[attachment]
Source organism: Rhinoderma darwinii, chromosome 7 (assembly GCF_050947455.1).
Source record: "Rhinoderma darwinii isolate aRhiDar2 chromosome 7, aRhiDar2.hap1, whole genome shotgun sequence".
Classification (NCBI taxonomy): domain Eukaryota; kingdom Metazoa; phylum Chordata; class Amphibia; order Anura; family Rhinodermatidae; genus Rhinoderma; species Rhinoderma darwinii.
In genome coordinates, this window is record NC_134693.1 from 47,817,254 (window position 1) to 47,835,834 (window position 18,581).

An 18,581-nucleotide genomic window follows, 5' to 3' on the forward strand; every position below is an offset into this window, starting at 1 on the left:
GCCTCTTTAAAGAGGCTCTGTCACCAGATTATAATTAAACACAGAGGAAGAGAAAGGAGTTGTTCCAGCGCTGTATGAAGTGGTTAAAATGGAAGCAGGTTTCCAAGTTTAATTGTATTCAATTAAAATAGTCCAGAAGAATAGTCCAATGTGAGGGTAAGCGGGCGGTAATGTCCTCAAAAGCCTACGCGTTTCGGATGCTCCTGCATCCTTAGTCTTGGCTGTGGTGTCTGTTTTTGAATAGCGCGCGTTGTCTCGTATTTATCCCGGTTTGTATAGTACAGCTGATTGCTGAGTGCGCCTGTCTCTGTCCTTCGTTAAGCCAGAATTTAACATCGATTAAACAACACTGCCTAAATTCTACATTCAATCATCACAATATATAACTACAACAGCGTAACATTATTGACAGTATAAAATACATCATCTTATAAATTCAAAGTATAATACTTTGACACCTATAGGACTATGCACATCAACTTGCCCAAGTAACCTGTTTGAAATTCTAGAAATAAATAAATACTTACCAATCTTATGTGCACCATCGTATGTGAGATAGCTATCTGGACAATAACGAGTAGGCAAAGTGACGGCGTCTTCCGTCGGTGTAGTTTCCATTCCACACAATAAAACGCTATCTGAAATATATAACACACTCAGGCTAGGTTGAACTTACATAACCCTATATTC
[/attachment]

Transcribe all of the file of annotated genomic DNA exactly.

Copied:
Source organism: Rhinoderma darwinii, chromosome 7 (assembly GCF_050947455.1).
Source record: "Rhinoderma darwinii isolate aRhiDar2 chromosome 7, aRhiDar2.hap1, whole genome shotgun sequence".
Classification (NCBI taxonomy): domain Eukaryota; kingdom Metazoa; phylum Chordata; class Amphibia; order Anura; family Rhinodermatidae; genus Rhinoderma; species Rhinoderma darwinii.
In genome coordinates, this window is record NC_134693.1 from 47,817,254 (window position 1) to 47,835,834 (window position 18,581).

An 18,581-nucleotide genomic window follows, 5' to 3' on the forward strand; every position below is an offset into this window, starting at 1 on the left:
GCCTCTTTAAAGAGGCTCTGTCACCAGATTATAATTAAACACAGAGGAAGAGAAAGGAGTTGTTCCAGCGCTGTATGAAGTGGTTAAAATGGAAGCAGGTTTCCAAGTTTAATTGTATTCAATTAAAATAGTCCAGAAGAATAGTCCAATGTGAGGGTAAGCGGGCGGTAATGTCCTCAAAAGCCTACGCGTTTCGGATGCTCCTGCATCCTTAGTCTTGGCTGTGGTGTCTGTTTTTGAATAGCGCGCGTTGTCTCGTATTTATCCCGGTTTGTATAGTACAGCTGATTGCTGAGTGCGCCTGTCTCTGTCCTTCGTTAAGCCAGAATTTAACATCGATTAAACAACACTGCCTAAATTCTACATTCAATCATCACAATATATAACTACAACAGCGTAACATTATTGACAGTATAAAATACATCATCTTATAAATTCAAAGTATAATACTTTGACACCTATAGGACTATGCACATCAACTTGCCCAAGTAACCTGTTTGAAATTCTAGAAATAAATAAATACTTACCAATCTTATGTGCACCATCGTATGTGAGATAGCTATCTGGACAATAACGAGTAGGCAAAGTGACGGCGTCTTCCGTCGGTGTAGTTTCCATTCCACACAATAAAACGCTATCTGAAATATATAACACACTCAGGCTAGGTTGAACTTACATAACCCTATATTC